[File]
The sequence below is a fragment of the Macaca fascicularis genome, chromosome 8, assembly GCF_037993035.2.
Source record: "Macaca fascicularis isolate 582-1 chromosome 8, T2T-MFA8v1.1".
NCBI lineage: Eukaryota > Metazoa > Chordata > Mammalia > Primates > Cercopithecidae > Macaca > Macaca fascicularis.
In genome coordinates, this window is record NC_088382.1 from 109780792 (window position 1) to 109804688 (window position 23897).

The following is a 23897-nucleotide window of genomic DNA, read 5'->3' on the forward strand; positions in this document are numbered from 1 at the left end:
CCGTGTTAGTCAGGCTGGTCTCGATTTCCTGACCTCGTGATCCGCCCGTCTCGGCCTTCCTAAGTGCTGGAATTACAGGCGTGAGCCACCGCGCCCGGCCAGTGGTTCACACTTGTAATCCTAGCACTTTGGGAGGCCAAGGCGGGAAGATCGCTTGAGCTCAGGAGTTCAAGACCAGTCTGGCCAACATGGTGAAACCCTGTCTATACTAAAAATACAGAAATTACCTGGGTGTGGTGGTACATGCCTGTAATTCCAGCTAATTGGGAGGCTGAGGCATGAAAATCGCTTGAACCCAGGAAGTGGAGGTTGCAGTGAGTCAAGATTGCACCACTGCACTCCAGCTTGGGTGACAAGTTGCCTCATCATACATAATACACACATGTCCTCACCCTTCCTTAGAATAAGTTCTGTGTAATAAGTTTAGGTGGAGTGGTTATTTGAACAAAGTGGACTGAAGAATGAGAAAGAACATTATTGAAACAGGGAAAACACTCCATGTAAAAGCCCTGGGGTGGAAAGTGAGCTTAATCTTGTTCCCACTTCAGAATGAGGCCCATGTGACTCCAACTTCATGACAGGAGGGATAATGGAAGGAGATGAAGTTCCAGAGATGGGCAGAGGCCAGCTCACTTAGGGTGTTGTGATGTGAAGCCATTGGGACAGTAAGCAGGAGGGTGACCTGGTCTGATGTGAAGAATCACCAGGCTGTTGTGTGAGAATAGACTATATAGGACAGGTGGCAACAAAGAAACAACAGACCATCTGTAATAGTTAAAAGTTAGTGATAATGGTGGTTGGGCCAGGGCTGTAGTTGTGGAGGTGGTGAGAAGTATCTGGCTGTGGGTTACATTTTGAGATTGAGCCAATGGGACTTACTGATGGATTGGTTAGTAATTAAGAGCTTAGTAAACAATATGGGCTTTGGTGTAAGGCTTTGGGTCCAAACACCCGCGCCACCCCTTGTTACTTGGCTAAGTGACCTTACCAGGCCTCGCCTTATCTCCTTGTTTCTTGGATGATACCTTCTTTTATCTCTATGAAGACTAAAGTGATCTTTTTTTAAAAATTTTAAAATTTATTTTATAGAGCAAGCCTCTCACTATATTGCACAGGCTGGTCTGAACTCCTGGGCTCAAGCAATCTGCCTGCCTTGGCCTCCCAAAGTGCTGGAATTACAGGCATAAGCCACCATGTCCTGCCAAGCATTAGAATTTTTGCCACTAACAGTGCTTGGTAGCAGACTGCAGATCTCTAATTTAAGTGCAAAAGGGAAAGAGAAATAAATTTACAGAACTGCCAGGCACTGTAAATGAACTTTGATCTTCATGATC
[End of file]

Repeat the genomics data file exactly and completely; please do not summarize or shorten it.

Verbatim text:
The sequence below is a fragment of the Macaca fascicularis genome, chromosome 8, assembly GCF_037993035.2.
Source record: "Macaca fascicularis isolate 582-1 chromosome 8, T2T-MFA8v1.1".
NCBI lineage: Eukaryota > Metazoa > Chordata > Mammalia > Primates > Cercopithecidae > Macaca > Macaca fascicularis.
In genome coordinates, this window is record NC_088382.1 from 109780792 (window position 1) to 109804688 (window position 23897).

The following is a 23897-nucleotide window of genomic DNA, read 5'->3' on the forward strand; positions in this document are numbered from 1 at the left end:
CCGTGTTAGTCAGGCTGGTCTCGATTTCCTGACCTCGTGATCCGCCCGTCTCGGCCTTCCTAAGTGCTGGAATTACAGGCGTGAGCCACCGCGCCCGGCCAGTGGTTCACACTTGTAATCCTAGCACTTTGGGAGGCCAAGGCGGGAAGATCGCTTGAGCTCAGGAGTTCAAGACCAGTCTGGCCAACATGGTGAAACCCTGTCTATACTAAAAATACAGAAATTACCTGGGTGTGGTGGTACATGCCTGTAATTCCAGCTAATTGGGAGGCTGAGGCATGAAAATCGCTTGAACCCAGGAAGTGGAGGTTGCAGTGAGTCAAGATTGCACCACTGCACTCCAGCTTGGGTGACAAGTTGCCTCATCATACATAATACACACATGTCCTCACCCTTCCTTAGAATAAGTTCTGTGTAATAAGTTTAGGTGGAGTGGTTATTTGAACAAAGTGGACTGAAGAATGAGAAAGAACATTATTGAAACAGGGAAAACACTCCATGTAAAAGCCCTGGGGTGGAAAGTGAGCTTAATCTTGTTCCCACTTCAGAATGAGGCCCATGTGACTCCAACTTCATGACAGGAGGGATAATGGAAGGAGATGAAGTTCCAGAGATGGGCAGAGGCCAGCTCACTTAGGGTGTTGTGATGTGAAGCCATTGGGACAGTAAGCAGGAGGGTGACCTGGTCTGATGTGAAGAATCACCAGGCTGTTGTGTGAGAATAGACTATATAGGACAGGTGGCAACAAAGAAACAACAGACCATCTGTAATAGTTAAAAGTTAGTGATAATGGTGGTTGGGCCAGGGCTGTAGTTGTGGAGGTGGTGAGAAGTATCTGGCTGTGGGTTACATTTTGAGATTGAGCCAATGGGACTTACTGATGGATTGGTTAGTAATTAAGAGCTTAGTAAACAATATGGGCTTTGGTGTAAGGCTTTGGGTCCAAACACCCGCGCCACCCCTTGTTACTTGGCTAAGTGACCTTACCAGGCCTCGCCTTATCTCCTTGTTTCTTGGATGATACCTTCTTTTATCTCTATGAAGACTAAAGTGATCTTTTTTTAAAAATTTTAAAATTTATTTTATAGAGCAAGCCTCTCACTATATTGCACAGGCTGGTCTGAACTCCTGGGCTCAAGCAATCTGCCTGCCTTGGCCTCCCAAAGTGCTGGAATTACAGGCATAAGCCACCATGTCCTGCCAAGCATTAGAATTTTTGCCACTAACAGTGCTTGGTAGCAGACTGCAGATCTCTAATTTAAGTGCAAAAGGGAAAGAGAAATAAATTTACAGAACTGCCAGGCACTGTAAATGAACTTTGATCTTCATGATC